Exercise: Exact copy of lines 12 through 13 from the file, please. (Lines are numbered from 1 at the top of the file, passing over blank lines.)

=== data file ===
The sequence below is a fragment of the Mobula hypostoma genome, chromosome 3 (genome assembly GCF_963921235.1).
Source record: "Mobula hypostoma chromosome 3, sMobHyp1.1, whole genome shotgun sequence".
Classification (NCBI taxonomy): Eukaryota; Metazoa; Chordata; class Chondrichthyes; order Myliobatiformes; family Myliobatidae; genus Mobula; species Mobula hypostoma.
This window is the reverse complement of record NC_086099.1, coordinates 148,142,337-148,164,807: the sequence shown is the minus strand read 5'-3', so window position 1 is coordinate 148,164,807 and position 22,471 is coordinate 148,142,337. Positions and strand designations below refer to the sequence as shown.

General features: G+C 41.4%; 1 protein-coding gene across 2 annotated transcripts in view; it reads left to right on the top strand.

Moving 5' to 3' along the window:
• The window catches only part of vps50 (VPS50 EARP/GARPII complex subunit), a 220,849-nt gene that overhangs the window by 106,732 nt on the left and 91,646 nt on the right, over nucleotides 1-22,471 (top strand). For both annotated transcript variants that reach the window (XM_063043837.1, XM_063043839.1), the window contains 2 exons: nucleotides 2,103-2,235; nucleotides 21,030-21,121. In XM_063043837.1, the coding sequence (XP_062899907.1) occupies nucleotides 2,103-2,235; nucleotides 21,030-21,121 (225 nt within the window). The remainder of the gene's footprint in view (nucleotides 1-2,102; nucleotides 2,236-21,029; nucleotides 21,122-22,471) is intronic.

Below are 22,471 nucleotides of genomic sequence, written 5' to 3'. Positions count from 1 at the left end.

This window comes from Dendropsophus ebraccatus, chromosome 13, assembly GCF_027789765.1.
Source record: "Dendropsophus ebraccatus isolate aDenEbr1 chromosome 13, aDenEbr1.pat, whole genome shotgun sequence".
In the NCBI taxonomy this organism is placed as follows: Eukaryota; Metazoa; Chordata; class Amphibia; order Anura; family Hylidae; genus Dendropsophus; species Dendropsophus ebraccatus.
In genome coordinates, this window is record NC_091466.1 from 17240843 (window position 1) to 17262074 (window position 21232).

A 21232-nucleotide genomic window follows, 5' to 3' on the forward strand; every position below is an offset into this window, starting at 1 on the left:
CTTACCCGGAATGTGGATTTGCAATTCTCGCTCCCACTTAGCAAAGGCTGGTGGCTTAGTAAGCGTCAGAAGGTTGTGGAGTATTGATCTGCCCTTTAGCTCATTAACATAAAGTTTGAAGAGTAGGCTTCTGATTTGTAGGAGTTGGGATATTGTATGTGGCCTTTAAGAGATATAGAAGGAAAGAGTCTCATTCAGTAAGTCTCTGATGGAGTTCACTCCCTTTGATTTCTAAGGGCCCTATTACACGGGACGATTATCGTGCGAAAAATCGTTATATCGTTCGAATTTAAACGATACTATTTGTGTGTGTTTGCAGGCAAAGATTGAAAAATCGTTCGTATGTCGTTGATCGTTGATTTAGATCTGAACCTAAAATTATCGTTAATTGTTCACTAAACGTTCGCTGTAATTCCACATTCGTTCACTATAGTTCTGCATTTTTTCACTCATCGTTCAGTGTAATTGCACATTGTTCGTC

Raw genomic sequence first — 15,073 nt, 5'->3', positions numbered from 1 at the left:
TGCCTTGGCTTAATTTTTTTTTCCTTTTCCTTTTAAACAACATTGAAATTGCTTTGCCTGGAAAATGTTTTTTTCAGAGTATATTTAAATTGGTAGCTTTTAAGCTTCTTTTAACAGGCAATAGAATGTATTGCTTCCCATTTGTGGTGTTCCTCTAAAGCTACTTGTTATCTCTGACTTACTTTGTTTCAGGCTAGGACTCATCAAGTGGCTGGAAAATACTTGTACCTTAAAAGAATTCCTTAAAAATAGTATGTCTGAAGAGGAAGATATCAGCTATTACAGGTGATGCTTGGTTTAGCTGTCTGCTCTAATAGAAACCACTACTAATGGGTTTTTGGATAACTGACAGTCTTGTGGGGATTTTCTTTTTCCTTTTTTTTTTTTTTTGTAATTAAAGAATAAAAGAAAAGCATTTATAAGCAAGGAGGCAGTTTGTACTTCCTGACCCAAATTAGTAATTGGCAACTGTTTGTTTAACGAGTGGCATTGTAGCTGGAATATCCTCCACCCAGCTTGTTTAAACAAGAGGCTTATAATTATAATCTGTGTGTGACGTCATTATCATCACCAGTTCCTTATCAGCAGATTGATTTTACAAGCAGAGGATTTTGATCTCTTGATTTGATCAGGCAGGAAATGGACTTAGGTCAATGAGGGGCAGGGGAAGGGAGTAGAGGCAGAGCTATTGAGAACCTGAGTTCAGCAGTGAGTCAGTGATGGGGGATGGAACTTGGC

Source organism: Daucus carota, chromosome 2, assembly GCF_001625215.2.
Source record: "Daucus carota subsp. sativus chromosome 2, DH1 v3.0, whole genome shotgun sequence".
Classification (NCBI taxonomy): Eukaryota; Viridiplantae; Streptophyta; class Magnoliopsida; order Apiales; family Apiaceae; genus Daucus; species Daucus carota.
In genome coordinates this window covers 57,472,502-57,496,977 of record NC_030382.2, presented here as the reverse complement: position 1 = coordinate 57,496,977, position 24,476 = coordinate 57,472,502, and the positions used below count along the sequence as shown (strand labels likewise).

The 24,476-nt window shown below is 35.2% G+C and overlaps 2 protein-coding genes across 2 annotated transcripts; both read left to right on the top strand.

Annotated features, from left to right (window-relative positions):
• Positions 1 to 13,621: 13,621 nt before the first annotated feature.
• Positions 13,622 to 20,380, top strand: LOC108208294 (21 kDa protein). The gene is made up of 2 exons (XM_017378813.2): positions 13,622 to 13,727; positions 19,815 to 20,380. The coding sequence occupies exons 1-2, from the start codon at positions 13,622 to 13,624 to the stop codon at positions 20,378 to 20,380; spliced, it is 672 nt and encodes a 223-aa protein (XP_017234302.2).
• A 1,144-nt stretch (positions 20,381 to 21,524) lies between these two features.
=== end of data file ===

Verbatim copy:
In genome coordinates, this window is record NC_091466.1 from 17240843 (window position 1) to 17262074 (window position 21232).

A 21232-nucleotide genomic window follows, 5' to 3' on the forward strand; every position below is an offset into this window, starting at 1 on the left: